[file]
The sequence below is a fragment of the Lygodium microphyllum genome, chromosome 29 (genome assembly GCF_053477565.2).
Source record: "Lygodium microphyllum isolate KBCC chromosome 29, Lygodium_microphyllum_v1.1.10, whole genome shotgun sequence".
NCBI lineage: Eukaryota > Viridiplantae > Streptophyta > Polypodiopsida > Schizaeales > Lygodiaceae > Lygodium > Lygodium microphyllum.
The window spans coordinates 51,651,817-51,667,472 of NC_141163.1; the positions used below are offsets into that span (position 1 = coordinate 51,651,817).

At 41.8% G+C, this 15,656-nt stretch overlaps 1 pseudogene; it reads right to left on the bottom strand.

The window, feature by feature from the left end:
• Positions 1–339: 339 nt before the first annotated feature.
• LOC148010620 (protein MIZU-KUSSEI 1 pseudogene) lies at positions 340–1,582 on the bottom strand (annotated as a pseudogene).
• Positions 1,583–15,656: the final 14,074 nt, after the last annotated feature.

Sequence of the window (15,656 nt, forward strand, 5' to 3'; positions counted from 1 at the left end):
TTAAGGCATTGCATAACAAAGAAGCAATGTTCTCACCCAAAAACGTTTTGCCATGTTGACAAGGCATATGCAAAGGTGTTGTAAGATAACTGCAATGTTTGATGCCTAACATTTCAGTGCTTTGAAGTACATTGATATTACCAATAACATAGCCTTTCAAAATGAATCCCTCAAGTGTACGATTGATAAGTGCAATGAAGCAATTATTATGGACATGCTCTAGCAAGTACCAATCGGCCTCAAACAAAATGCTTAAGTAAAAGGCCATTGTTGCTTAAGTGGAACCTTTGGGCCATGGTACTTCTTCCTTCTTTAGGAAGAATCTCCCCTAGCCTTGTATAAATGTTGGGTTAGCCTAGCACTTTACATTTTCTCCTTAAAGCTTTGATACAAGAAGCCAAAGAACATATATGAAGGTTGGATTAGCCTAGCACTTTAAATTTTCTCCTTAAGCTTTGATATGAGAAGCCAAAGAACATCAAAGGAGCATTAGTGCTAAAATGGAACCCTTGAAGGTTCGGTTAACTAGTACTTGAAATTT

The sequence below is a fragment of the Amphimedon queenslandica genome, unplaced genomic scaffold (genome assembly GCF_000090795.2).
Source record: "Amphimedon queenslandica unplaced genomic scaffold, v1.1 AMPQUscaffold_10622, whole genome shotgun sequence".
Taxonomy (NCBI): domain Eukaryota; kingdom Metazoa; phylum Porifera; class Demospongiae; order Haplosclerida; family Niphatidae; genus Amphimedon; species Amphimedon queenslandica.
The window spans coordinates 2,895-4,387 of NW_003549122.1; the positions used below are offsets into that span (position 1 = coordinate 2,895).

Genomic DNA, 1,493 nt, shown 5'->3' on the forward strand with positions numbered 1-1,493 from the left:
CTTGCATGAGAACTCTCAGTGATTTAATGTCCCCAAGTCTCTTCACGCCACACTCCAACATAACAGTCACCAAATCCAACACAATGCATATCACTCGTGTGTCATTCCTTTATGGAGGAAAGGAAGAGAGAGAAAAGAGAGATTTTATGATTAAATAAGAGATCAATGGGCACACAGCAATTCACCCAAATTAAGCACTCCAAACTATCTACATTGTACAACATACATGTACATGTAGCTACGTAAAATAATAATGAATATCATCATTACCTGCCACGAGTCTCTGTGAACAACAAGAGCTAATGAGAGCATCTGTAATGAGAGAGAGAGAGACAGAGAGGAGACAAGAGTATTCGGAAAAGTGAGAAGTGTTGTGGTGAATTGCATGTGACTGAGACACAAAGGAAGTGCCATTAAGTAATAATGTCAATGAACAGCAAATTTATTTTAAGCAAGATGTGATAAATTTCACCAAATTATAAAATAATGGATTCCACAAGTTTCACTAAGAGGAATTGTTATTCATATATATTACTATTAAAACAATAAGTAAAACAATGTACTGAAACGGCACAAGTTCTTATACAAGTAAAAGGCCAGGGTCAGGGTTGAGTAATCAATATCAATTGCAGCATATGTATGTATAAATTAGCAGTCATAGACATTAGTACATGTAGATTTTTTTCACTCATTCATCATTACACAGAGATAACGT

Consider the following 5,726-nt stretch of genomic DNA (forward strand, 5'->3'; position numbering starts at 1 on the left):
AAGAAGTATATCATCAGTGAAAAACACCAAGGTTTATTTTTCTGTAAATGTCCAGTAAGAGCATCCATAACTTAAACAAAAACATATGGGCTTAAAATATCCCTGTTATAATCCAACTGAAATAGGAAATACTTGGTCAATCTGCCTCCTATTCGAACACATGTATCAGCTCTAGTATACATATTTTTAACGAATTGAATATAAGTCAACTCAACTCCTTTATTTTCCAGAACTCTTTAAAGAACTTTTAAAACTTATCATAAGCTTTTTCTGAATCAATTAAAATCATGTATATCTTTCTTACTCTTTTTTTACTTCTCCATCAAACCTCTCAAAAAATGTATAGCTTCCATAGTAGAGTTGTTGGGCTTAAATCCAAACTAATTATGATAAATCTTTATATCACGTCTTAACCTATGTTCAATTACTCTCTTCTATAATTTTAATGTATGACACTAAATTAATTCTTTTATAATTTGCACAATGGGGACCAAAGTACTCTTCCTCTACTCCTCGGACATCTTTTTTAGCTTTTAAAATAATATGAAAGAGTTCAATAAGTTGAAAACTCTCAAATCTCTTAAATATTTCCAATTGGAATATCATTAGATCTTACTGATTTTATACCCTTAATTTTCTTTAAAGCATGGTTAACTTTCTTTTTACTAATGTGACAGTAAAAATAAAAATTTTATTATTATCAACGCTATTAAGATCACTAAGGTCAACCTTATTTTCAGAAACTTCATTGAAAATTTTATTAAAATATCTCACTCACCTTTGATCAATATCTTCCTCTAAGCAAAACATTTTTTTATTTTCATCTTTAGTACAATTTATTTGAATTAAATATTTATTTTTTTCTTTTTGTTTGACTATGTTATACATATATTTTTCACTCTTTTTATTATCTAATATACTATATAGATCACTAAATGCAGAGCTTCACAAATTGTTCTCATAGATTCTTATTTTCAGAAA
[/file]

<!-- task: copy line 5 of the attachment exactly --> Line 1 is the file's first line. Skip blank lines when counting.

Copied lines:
At 41.8% G+C, this 15,656-nt stretch overlaps 1 pseudogene; it reads right to left on the bottom strand.